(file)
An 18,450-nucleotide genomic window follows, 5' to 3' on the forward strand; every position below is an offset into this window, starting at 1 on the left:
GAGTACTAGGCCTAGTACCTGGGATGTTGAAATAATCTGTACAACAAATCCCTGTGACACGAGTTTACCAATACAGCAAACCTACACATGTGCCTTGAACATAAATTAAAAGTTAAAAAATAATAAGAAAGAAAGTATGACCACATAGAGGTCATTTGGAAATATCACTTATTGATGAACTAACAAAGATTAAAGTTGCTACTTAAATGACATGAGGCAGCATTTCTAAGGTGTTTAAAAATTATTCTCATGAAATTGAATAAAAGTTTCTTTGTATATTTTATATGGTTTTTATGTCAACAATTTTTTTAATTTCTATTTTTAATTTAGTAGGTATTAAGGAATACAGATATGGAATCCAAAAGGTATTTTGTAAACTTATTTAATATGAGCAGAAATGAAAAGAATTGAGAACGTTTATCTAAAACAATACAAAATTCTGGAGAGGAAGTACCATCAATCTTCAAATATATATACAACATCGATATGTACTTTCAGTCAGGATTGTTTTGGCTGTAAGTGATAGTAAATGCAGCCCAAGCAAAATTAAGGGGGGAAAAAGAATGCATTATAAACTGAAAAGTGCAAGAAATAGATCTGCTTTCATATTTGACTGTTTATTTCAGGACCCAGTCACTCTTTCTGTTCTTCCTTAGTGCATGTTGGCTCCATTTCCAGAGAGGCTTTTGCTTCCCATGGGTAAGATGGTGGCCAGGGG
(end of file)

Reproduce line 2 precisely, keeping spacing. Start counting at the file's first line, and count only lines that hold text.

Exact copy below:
GAGTACTAGGCCTAGTACCTGGGATGTTGAAATAATCTGTACAACAAATCCCTGTGACACGAGTTTACCAATACAGCAAACCTACACATGTGCCTTGAACATAAATTAAAAGTTAAAAAATAATAAGAAAGAAAGTATGACCACATAGAGGTCATTTGGAAATATCACTTATTGATGAACTAACAAAGATTAAAGTTGCTACTTAAATGACATGAGGCAGCATTTCTAAGGTGTTTAAAAATTATTCTCATGAAATTGAATAAAAGTTTCTTTGTATATTTTATATGGTTTTTATGTCAACAATTTTTTTAATTTCTATTTTTAATTTAGTAGGTATTAAGGAATACAGATATGGAATCCAAAAGGTATTTTGTAAACTTATTTAATATGAGCAGAAATGAAAAGAATTGAGAACGTTTATCTAAAACAATACAAAATTCTGGAGAGGAAGTACCATCAATCTTCAAATATATATACAACATCGATATGTACTTTCAGTCAGGATTGTTTTGGCTGTAAGTGATAGTAAATGCAGCCCAAGCAAAATTAAGGGGGGAAAAAGAATGCATTATAAACTGAAAAGTGCAAGAAATAGATCTGCTTTCATATTTGACTGTTTATTTCAGGACCCAGTCACTCTTTCTGTTCTTCCTTAGTGCATGTTGGCTCCATTTCCAGAGAGGCTTTTGCTTCCCATGGGTAAGATGGTGGCCAGGGG